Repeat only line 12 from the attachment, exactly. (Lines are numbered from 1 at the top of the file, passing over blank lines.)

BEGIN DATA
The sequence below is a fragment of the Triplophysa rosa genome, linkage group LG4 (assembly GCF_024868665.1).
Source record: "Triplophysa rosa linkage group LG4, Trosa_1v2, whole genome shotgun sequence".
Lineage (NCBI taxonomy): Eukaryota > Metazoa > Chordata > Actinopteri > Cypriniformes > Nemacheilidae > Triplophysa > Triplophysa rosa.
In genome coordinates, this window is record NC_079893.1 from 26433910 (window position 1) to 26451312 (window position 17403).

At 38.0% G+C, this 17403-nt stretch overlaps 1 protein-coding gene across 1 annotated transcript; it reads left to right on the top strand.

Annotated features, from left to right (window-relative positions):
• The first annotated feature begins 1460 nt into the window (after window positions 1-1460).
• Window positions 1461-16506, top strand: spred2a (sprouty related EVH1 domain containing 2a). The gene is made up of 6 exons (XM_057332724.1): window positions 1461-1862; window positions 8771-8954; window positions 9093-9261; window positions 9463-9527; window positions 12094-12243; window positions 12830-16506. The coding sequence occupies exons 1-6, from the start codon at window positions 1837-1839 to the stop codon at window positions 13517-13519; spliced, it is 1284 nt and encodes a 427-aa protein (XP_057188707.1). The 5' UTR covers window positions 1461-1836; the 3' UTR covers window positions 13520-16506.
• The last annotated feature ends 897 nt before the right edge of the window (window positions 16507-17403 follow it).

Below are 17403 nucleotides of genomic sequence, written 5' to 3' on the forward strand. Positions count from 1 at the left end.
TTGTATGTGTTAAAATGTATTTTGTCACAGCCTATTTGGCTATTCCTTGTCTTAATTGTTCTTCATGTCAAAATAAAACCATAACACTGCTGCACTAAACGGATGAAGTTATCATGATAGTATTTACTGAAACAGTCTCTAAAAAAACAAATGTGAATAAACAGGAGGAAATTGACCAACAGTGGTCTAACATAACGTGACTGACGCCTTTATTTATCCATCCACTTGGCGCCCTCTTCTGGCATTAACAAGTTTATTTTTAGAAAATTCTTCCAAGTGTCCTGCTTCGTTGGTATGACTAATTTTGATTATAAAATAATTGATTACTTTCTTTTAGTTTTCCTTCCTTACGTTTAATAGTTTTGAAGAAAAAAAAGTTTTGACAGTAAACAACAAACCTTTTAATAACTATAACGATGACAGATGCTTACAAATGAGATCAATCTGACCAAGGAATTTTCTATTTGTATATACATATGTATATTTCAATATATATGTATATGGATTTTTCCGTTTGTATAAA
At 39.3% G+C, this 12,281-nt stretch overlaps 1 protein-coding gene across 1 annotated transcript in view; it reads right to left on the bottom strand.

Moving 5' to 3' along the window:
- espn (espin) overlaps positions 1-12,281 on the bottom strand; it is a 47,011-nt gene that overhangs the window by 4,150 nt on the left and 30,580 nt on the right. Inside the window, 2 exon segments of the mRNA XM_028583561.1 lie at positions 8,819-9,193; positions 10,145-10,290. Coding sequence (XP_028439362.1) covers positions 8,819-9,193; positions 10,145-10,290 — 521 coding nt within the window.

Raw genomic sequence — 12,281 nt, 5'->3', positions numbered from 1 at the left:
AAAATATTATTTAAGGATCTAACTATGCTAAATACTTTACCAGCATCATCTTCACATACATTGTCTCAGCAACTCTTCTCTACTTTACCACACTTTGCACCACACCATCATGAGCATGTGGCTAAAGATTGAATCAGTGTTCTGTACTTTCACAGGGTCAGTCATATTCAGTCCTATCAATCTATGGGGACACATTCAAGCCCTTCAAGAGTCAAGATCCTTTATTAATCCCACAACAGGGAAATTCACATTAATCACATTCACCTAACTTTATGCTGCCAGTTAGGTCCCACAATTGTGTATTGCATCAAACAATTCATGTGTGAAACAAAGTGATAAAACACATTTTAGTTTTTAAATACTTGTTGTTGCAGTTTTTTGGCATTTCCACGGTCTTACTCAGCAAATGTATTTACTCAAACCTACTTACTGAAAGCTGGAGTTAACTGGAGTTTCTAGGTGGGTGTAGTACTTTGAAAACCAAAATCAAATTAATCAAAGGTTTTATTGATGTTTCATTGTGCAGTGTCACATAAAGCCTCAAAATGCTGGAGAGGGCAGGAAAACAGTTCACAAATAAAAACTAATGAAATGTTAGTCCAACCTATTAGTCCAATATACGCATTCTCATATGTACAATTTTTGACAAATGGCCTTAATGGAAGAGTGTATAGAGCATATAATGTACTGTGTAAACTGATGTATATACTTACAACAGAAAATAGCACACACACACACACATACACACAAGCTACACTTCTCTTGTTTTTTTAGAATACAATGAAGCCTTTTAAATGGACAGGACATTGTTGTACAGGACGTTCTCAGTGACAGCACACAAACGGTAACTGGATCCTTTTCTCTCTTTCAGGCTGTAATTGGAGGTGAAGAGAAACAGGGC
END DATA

At 39.3% G+C, this 12,281-nt stretch overlaps 1 protein-coding gene across 1 annotated transcript in view; it reads right to left on the bottom strand.